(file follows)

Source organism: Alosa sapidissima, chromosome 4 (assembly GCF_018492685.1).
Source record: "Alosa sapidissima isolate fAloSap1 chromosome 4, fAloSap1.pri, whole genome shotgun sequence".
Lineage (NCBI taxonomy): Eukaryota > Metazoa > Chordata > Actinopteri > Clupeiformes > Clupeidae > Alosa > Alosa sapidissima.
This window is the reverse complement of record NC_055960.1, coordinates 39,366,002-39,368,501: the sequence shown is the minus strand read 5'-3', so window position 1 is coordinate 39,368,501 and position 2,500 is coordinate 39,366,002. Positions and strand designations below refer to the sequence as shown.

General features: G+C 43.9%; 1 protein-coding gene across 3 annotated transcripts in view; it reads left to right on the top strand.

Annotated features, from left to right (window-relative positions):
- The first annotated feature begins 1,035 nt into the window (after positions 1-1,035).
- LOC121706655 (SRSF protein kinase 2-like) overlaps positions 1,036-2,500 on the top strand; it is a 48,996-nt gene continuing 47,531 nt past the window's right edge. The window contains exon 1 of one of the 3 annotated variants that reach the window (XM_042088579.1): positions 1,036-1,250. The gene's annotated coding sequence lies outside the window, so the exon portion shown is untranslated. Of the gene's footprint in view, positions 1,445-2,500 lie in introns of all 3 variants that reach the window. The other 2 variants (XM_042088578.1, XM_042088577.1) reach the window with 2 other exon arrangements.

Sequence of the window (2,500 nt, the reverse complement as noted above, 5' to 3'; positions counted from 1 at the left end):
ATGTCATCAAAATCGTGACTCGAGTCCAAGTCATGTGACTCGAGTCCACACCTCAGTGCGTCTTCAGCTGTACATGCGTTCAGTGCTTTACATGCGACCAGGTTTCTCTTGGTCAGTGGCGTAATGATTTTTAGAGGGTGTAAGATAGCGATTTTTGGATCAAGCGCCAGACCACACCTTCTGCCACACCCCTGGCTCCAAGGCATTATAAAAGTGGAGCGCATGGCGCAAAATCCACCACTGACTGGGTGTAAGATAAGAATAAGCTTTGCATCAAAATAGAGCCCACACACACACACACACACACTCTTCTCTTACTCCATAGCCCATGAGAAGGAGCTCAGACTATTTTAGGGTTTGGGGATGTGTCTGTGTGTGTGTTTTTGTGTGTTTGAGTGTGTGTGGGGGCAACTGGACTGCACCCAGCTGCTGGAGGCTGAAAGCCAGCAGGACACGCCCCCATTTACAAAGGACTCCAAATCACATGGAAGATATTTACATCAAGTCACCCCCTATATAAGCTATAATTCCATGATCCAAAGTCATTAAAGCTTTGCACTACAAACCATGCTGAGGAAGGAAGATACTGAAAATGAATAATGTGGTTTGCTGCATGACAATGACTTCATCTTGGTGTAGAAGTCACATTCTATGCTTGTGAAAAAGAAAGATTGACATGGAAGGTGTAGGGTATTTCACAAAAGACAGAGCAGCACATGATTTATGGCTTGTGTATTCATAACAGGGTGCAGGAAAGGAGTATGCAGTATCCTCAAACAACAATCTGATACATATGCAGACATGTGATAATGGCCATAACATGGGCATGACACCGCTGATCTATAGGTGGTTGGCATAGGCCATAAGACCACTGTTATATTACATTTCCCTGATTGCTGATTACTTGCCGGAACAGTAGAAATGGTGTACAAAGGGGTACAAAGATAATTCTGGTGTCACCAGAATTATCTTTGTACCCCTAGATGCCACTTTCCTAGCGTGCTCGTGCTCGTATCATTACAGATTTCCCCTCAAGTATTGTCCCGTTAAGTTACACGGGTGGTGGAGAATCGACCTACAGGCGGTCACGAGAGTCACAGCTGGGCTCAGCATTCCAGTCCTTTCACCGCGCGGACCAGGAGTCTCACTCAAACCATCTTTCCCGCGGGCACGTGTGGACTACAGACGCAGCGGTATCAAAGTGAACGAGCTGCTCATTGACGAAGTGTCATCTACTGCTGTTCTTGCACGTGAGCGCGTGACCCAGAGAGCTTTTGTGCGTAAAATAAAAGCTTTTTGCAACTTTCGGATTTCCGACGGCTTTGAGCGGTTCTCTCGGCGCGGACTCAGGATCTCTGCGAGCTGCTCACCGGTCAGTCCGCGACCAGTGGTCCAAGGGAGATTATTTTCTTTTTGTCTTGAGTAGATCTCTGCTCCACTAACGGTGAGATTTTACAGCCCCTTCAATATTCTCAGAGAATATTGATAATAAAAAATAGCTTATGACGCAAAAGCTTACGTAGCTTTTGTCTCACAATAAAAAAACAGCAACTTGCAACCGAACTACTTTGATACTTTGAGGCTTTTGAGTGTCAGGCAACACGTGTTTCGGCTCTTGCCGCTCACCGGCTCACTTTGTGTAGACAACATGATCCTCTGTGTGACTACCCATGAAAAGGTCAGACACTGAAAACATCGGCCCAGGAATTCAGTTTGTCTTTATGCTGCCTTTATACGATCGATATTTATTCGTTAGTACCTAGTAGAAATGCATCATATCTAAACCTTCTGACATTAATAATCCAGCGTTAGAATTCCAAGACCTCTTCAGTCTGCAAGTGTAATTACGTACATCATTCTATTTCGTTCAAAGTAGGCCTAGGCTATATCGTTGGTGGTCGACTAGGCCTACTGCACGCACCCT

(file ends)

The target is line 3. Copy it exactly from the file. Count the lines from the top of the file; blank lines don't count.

Lineage (NCBI taxonomy): Eukaryota > Metazoa > Chordata > Actinopteri > Clupeiformes > Clupeidae > Alosa > Alosa sapidissima.